More Travel Tips: Destination Regensburg

Since someone rightly pointed out that some of my travel tips are rather Bavaria-oriented, I thought I'd make my Bavarian slant obvious by posting about the city where I live.

Regensburg is a relatively large city for Germany, around 160k people. It sits at the northern-most point of the Danube. It was founded, as were many European cities, as a Roman outpost. The old Roman wall still exists in places, and one can even see the original gate and watch tower. In the middle ages, Regensburg became important because of its position on the Danube, from which river traffic could be controlled. Later, as politics and trade shifted, Regensburg was left as a provincial backwater, more or less forgotten. During World War II, the city father of Regensburg cut a deal with the Allies. He showed them where to find their targets, and they promised not to bomb the city itself. In the end, the Allies destroyed the Messerschmidt plant, the Nazis executed the city father, and Regensburg was spared from being a casualty of war.

The fact that Regensburg has been sitting forgotten in the middle of the Bavarian Forest is a big reason for the city's appeal. The Altstadt (city center or "old city") remains in much the same state it was in a few hundred years ago. The streets are very narrow, and many are cobblestone. Regensburg is often called the northernmost city in Italy because it's quaint streets would be right at home in Tuscany.

In the Altstadt one will find Regensburg's two best attractions: the cathedral and the stone bridge. They were both built at approximately the same time, somewhere around the 1200's. The cathedral is very gothic, with two large towers covered in little gothic doodads. If you've been to Cologne, imagine that cathedral in miniature. The stone bridge (Steinenerbrucke) is a glorious testimony to building things that last. It's still in use today, about 800 years later. It is easily 5 meters across and a couple hundred meters long. It's one of those things that I never get tired of seeing. Everytime I see it I am impressed.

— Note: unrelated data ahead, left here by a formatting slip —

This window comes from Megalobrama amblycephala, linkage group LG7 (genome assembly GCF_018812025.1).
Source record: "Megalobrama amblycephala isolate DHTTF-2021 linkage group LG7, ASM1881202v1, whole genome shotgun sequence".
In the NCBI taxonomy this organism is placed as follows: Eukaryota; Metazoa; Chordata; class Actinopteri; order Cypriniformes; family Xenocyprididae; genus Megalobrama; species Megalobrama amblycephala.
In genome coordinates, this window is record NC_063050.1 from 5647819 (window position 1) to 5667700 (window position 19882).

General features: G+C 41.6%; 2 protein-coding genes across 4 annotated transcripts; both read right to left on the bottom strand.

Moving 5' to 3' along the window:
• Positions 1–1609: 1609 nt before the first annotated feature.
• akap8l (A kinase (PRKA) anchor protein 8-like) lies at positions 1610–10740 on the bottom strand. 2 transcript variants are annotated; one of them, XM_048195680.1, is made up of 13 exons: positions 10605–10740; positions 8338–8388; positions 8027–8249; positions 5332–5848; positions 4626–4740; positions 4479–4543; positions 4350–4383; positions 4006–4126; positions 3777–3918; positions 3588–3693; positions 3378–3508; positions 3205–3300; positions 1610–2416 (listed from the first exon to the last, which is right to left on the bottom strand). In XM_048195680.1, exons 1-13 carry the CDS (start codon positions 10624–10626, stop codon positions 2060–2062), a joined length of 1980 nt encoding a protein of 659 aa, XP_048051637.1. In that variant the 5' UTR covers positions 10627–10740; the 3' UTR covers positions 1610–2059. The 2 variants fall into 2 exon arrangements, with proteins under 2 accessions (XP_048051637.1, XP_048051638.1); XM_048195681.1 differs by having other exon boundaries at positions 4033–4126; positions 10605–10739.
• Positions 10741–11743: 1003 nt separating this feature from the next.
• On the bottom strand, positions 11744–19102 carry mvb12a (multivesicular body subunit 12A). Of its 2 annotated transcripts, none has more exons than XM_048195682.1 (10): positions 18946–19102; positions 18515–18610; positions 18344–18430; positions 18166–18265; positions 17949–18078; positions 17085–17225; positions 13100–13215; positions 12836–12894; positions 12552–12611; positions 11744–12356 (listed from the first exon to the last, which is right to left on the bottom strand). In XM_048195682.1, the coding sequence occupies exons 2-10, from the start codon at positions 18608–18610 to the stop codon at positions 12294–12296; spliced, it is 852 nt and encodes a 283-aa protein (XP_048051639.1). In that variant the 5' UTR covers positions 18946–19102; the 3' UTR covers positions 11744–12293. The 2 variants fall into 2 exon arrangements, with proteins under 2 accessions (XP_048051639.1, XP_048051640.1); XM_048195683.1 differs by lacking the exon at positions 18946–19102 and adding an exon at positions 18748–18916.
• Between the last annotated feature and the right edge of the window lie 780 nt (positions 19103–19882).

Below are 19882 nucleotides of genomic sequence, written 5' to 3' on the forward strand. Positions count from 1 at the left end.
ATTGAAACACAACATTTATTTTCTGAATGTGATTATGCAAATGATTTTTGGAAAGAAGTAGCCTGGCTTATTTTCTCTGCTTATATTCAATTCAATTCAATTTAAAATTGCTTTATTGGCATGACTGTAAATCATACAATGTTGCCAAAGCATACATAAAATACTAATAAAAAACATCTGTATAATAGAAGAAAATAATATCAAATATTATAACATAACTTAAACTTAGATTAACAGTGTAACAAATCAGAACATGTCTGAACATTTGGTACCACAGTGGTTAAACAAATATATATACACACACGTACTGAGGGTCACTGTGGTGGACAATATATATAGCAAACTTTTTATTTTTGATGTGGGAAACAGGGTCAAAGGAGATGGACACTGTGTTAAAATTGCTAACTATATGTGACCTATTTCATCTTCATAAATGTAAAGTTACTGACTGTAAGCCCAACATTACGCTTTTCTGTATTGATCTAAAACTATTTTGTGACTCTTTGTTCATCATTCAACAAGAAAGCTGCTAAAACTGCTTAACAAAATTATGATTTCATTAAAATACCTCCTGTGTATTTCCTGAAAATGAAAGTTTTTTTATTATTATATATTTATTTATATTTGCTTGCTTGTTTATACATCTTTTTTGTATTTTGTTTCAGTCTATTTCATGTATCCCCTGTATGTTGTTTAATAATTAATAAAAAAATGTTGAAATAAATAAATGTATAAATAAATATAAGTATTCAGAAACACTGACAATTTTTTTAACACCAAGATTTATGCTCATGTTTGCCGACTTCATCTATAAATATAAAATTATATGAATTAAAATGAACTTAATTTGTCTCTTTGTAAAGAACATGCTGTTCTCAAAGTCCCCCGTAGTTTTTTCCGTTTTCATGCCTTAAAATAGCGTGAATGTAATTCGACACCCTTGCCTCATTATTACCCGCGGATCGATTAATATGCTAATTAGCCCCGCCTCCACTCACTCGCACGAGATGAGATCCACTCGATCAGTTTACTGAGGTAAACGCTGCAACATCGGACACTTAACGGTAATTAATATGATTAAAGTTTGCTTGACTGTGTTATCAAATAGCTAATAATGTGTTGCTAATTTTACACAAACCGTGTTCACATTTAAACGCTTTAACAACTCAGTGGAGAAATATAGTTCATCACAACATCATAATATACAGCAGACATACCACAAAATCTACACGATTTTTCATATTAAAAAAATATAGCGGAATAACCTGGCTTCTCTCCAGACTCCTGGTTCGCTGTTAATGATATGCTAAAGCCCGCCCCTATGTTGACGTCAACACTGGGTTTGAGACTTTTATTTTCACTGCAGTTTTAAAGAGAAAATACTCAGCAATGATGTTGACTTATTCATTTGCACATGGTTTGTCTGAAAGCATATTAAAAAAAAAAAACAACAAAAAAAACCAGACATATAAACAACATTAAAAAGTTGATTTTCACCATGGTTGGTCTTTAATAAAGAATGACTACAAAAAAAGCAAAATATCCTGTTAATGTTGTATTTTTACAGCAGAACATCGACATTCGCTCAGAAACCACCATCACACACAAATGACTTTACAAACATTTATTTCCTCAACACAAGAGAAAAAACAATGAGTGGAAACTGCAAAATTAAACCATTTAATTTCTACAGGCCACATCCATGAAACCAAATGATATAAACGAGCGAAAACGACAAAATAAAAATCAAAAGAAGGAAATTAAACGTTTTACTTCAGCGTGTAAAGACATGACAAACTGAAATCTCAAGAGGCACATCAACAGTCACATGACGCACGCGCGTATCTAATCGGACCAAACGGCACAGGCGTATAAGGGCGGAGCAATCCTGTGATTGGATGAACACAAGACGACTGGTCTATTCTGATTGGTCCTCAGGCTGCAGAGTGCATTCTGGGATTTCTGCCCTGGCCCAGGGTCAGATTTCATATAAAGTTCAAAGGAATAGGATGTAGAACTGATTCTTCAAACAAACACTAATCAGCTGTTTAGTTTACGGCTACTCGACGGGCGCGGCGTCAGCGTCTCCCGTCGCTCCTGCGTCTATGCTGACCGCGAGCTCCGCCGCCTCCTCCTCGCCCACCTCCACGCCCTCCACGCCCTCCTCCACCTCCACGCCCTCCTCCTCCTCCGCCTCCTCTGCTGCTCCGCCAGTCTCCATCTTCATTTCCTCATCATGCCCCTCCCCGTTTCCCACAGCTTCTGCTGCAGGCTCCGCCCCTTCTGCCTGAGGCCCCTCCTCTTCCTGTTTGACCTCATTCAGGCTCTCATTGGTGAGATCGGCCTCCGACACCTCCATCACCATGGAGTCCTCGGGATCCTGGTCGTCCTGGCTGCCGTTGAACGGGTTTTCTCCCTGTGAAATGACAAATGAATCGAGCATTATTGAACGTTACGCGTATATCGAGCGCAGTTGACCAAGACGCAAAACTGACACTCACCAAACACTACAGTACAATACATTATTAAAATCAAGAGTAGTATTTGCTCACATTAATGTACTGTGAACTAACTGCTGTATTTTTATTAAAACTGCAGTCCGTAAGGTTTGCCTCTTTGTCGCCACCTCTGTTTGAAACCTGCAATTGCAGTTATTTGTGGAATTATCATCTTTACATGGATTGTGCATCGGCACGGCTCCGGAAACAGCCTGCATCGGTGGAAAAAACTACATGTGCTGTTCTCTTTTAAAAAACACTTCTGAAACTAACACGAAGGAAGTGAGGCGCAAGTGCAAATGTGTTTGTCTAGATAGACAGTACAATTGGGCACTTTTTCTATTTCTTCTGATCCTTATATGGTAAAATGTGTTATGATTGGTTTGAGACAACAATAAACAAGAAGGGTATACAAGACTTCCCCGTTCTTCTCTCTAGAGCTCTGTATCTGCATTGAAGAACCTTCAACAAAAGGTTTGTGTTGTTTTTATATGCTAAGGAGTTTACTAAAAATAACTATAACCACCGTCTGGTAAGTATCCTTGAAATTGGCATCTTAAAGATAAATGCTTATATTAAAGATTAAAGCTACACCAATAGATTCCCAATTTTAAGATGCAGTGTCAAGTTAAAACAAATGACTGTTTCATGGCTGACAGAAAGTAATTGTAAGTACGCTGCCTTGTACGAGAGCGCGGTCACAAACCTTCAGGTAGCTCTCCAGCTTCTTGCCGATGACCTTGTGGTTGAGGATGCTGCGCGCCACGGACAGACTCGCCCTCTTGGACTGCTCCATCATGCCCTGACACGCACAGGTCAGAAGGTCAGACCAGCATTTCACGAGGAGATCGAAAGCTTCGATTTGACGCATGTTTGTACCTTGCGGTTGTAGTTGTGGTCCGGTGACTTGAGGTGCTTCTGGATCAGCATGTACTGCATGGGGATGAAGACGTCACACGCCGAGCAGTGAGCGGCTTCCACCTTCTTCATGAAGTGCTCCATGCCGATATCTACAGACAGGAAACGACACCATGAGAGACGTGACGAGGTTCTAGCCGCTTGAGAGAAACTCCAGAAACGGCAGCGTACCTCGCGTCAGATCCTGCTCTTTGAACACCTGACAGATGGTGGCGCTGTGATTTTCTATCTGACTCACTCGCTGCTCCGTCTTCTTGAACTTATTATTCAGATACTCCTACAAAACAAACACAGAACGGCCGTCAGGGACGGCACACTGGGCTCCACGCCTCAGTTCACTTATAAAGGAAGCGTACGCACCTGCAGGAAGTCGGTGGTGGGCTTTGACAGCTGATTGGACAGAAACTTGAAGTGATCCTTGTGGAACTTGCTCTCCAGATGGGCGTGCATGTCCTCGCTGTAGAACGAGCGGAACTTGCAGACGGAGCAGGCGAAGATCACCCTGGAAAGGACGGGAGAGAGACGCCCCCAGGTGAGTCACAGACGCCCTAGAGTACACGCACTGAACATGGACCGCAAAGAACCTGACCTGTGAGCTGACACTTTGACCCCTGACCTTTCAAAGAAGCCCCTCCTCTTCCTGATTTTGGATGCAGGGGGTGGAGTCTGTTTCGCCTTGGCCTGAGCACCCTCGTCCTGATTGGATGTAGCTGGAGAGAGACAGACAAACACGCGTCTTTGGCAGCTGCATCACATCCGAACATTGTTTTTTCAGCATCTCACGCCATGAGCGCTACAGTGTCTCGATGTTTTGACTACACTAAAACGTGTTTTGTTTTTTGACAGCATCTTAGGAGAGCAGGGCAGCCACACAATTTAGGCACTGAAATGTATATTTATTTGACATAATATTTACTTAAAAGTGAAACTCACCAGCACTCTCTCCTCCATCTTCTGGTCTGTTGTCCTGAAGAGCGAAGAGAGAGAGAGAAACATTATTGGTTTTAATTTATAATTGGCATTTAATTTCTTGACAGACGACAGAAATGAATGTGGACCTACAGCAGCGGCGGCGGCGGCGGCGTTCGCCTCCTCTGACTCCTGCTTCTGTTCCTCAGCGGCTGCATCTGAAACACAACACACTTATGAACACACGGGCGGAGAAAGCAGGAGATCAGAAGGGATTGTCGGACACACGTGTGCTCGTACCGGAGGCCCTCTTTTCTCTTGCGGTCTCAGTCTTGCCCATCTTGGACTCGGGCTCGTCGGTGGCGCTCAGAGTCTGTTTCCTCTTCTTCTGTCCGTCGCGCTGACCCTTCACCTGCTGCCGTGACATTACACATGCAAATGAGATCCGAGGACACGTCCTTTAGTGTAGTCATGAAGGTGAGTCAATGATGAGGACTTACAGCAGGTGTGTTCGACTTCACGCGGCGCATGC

Outside of the city, there are a few interesting things scattered here and there. Just to the east of the city is Valhalla (Wahalla). It is monument to German intellectual giants. Inside there are busts of the greatest German thinkers, including Wagner, Bohr, Plank, etc. Every few years (five, I think) a council convenes and votes on who the newest addition will be.

Also just east of the city is the BMW plant. It's huge! That's where they make the new 1 series. I'm told that tours aren't all that hard to arrange, and one can even purchase extreme driving training there.

Don't forget the Danube itself. There are boat tours that go in both directions the range anywhere from a couple hours to a couple weeks.

And don't forget the beer. Bavaria is home to some outstanding beers. It seems like every village has it's own brew. Regensburg has three: Kneitinger, Bischofshof, and Turn & Taxis. Turn & Taxis was the wealthiest family in Regensburg for a while, and not because of the beer. Somewhere along the way, one of them invented the post office. Not just the one in Regensburg, but the whole idea of sending stuff by post. They made a mint from the world's first general stuff delivery service. Their palace is in Regensburg and can be toured.

That's probably long-winded enough. If you're into cute, Regensburg is hard to beat.

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